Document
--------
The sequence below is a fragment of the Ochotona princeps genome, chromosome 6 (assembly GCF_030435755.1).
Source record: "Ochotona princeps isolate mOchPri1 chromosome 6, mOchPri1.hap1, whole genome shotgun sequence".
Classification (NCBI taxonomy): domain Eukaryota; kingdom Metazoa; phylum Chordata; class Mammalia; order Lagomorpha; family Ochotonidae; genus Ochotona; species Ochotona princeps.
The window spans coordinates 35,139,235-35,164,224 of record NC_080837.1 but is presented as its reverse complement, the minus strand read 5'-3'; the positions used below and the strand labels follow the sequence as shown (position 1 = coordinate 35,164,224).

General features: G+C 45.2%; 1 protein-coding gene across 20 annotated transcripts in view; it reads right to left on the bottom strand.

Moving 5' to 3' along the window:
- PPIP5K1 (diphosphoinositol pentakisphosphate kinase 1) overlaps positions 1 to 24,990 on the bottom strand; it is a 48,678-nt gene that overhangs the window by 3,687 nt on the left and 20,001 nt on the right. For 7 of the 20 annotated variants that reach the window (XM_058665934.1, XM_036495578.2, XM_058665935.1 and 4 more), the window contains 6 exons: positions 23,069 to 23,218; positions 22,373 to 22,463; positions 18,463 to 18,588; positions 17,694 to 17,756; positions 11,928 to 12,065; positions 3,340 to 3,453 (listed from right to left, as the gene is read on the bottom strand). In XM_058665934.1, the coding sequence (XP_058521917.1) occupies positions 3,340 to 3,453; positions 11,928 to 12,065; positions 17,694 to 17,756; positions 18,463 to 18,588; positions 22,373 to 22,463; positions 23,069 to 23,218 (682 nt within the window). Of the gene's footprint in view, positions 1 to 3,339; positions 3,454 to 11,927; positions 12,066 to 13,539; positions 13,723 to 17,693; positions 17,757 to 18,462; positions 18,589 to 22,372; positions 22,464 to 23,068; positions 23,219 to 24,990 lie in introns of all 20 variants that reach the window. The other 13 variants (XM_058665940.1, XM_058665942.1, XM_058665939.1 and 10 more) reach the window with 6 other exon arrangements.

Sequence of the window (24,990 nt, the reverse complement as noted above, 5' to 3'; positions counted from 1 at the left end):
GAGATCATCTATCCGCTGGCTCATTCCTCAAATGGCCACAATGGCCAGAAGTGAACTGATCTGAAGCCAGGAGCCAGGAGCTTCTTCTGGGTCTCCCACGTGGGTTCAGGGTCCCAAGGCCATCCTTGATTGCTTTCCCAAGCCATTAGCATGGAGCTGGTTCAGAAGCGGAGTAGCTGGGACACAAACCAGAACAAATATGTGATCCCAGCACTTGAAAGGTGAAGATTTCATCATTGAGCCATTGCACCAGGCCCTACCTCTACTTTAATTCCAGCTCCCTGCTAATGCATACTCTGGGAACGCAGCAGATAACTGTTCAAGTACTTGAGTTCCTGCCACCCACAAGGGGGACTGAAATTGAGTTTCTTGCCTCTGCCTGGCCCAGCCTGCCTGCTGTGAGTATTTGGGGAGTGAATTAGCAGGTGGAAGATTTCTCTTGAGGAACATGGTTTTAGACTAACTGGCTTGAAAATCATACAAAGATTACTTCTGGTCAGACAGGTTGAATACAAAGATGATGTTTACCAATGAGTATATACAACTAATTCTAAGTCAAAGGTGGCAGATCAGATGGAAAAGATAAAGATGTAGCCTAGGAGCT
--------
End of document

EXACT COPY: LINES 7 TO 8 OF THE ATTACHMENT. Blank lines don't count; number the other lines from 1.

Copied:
- PPIP5K1 (diphosphoinositol pentakisphosphate kinase 1) overlaps positions 1 to 24,990 on the bottom strand; it is a 48,678-nt gene that overhangs the window by 3,687 nt on the left and 20,001 nt on the right. For 7 of the 20 annotated variants that reach the window (XM_058665934.1, XM_036495578.2, XM_058665935.1 and 4 more), the window contains 6 exons: positions 23,069 to 23,218; positions 22,373 to 22,463; positions 18,463 to 18,588; positions 17,694 to 17,756; positions 11,928 to 12,065; positions 3,340 to 3,453 (listed from right to left, as the gene is read on the bottom strand). In XM_058665934.1, the coding sequence (XP_058521917.1) occupies positions 3,340 to 3,453; positions 11,928 to 12,065; positions 17,694 to 17,756; positions 18,463 to 18,588; positions 22,373 to 22,463; positions 23,069 to 23,218 (682 nt within the window). Of the gene's footprint in view, positions 1 to 3,339; positions 3,454 to 11,927; positions 12,066 to 13,539; positions 13,723 to 17,693; positions 17,757 to 18,462; positions 18,589 to 22,372; positions 22,464 to 23,068; positions 23,219 to 24,990 lie in introns of all 20 variants that reach the window. The other 13 variants (XM_058665940.1, XM_058665942.1, XM_058665939.1 and 10 more) reach the window with 6 other exon arrangements.

Sequence of the window (24,990 nt, the reverse complement as noted above, 5' to 3'; positions counted from 1 at the left end):